So what should you do with all this tofu bacon?
– Toss it in a breakfast hash with veggies and potatoes (YUM)
– Add it to a wrap for lunch
– Make it into bacon bits and add it to a salad
– Chop it up and mix into this pasta bake
But in my opinion, there is one ultimate use – the one, the only, TBLAT. Just try to say it, I dare you. Oh, you are too busy eating. I understand.
However you use this tofu bacon, I hope you’ll let me know about it! Getting your comments makes me giddier than a schoolgirl (just how giddy is a schoolgirl, anyway?). Or, send me a snap on Snapchat (eatwithinmeans) or tag #eatwithinyourmeans on Instagram! I will accept any method of communication with gratitude. 🙂
Now if you’ll excuse me, I need to go soak some chickpeas.
- 1 block extra firm tofu drained and patted dry
- 1 cup soy sauce
- 2 T . tomato paste
- 2 T . Vegan Worcestershire sauce
- 2 T . Maple Syrup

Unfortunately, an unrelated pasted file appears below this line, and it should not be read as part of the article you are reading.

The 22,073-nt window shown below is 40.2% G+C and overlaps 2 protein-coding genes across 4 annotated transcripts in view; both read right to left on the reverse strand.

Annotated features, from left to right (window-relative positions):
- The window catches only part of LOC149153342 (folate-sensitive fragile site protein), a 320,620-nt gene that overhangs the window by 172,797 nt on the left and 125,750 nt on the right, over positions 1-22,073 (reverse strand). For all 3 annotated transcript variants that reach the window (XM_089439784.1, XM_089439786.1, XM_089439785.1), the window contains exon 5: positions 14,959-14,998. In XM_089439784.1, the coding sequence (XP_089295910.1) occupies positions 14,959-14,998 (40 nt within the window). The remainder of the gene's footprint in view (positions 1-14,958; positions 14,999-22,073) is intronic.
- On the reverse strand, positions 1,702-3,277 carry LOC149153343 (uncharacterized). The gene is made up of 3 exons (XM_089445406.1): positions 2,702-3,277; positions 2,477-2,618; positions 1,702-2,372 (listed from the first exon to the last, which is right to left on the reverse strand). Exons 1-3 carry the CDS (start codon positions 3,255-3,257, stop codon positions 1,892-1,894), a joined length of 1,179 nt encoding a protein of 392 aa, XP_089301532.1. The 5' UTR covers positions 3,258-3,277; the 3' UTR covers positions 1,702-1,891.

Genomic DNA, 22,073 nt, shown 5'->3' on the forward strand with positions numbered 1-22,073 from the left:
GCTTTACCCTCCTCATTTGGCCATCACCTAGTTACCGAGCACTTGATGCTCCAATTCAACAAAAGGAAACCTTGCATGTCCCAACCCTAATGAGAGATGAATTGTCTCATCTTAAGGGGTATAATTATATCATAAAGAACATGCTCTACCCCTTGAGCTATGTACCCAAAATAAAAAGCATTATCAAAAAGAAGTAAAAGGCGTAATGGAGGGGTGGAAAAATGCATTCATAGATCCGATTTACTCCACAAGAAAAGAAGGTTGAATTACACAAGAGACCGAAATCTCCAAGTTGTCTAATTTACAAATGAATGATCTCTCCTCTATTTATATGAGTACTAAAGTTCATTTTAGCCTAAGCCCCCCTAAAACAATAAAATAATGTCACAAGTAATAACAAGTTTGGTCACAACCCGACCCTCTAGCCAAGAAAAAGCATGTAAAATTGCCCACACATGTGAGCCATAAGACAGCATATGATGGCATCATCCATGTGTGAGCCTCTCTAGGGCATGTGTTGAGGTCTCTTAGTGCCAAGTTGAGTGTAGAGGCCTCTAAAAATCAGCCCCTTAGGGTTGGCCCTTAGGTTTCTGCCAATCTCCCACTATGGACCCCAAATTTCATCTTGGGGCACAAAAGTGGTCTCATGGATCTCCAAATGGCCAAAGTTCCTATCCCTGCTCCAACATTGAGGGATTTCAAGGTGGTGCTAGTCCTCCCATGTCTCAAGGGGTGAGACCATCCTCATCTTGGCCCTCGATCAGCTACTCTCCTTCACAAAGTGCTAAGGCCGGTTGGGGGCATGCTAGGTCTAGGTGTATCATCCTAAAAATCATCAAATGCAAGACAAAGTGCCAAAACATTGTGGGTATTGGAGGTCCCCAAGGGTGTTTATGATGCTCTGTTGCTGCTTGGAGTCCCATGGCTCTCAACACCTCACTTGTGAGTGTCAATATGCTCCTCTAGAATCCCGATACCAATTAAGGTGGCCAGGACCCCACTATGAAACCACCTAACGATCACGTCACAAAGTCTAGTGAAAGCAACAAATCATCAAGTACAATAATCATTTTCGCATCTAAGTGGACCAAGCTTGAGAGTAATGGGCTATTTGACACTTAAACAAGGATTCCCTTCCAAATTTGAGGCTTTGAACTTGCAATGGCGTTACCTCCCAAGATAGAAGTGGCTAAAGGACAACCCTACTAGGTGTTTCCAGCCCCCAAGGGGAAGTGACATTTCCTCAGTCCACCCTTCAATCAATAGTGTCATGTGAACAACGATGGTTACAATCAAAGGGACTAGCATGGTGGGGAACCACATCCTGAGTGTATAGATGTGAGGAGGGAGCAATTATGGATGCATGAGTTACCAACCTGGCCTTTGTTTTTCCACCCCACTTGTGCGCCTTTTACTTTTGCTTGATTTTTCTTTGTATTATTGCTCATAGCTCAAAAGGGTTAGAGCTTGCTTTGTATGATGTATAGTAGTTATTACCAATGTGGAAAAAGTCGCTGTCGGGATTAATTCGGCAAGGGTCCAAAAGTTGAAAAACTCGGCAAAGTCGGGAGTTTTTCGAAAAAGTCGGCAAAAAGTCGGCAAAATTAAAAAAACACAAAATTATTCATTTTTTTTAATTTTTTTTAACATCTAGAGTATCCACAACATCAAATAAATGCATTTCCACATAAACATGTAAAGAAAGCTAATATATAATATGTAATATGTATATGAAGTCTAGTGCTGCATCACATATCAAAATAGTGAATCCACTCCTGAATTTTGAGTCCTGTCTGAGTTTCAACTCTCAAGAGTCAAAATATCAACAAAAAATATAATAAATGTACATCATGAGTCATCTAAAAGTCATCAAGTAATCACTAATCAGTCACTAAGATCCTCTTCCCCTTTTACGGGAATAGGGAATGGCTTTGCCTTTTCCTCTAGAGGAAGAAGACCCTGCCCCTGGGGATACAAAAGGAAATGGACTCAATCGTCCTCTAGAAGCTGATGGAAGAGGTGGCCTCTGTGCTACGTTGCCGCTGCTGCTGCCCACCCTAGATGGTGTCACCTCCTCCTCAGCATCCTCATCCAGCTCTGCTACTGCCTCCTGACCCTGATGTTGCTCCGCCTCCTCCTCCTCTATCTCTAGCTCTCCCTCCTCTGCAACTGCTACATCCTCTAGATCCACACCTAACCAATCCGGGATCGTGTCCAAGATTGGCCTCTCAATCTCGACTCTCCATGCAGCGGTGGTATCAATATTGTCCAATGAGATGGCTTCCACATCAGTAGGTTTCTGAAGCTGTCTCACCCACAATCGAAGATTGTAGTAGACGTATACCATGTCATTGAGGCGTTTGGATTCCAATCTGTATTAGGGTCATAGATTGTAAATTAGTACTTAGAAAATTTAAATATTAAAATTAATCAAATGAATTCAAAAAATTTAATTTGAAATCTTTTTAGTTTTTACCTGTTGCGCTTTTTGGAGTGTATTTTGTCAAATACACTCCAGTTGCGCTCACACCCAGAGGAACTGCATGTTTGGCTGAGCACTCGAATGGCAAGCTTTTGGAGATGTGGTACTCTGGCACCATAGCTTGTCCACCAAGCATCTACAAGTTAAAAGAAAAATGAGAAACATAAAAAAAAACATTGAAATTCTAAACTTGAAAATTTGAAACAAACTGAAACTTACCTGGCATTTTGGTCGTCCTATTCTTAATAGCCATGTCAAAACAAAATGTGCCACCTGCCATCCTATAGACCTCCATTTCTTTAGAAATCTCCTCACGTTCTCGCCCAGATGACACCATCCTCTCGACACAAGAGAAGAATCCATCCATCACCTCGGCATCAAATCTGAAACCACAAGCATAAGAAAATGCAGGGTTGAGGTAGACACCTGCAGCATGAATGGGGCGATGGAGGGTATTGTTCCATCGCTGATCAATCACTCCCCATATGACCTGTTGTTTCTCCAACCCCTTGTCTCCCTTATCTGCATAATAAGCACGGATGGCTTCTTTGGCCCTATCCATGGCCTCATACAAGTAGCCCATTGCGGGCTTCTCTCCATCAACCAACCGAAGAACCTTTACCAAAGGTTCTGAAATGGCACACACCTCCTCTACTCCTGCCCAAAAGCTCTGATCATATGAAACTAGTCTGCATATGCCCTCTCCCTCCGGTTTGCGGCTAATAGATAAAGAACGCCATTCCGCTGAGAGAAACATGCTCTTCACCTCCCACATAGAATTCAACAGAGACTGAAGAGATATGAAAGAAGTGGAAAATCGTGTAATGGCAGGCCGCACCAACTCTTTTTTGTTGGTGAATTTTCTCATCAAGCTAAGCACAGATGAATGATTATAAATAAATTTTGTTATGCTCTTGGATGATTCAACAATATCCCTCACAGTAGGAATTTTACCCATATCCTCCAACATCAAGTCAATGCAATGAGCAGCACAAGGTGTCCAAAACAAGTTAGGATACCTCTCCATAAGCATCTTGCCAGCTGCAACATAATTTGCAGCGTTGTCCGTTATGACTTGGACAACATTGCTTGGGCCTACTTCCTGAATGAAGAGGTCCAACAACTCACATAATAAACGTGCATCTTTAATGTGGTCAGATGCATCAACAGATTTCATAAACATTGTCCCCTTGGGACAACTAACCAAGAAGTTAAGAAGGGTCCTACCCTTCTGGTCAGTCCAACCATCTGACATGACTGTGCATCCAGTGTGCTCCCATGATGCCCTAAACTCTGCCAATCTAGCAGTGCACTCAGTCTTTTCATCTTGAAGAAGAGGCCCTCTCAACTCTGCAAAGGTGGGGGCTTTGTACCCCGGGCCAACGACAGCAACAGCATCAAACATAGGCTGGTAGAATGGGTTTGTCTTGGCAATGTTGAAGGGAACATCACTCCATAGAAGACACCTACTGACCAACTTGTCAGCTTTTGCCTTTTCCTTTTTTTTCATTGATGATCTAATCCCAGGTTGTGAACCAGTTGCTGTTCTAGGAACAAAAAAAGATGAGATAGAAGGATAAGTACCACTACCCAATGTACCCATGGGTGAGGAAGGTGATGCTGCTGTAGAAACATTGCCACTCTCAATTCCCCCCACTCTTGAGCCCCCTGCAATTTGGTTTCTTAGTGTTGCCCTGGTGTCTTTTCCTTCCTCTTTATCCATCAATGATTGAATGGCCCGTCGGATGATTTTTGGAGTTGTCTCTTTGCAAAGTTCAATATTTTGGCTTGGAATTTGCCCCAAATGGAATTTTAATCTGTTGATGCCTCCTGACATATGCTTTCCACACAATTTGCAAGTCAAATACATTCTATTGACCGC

- 2 T . Liquid Smoke
- 2 cups water
Slice the tofu as thinly as possible.
Mix marinade ingredients together in a tall resealable container.
Add sliced tofu to the marinade and set aside for 4 hours or overnight. (see note for a quick marinade option)
Strain tofu slices out of the marinade (reserve marinade for another use if desired).
Cook tofu bacon slices in a skillet or griddle over medium heat until browned and crispy.
Serve as desired, but I must recommend a TBLAT (Tofu Bacon Lettuce Avocado Tomato sandwich, of course!)
Reuse marinade as many times as you like, but discard after 3 days (keep refrigerated).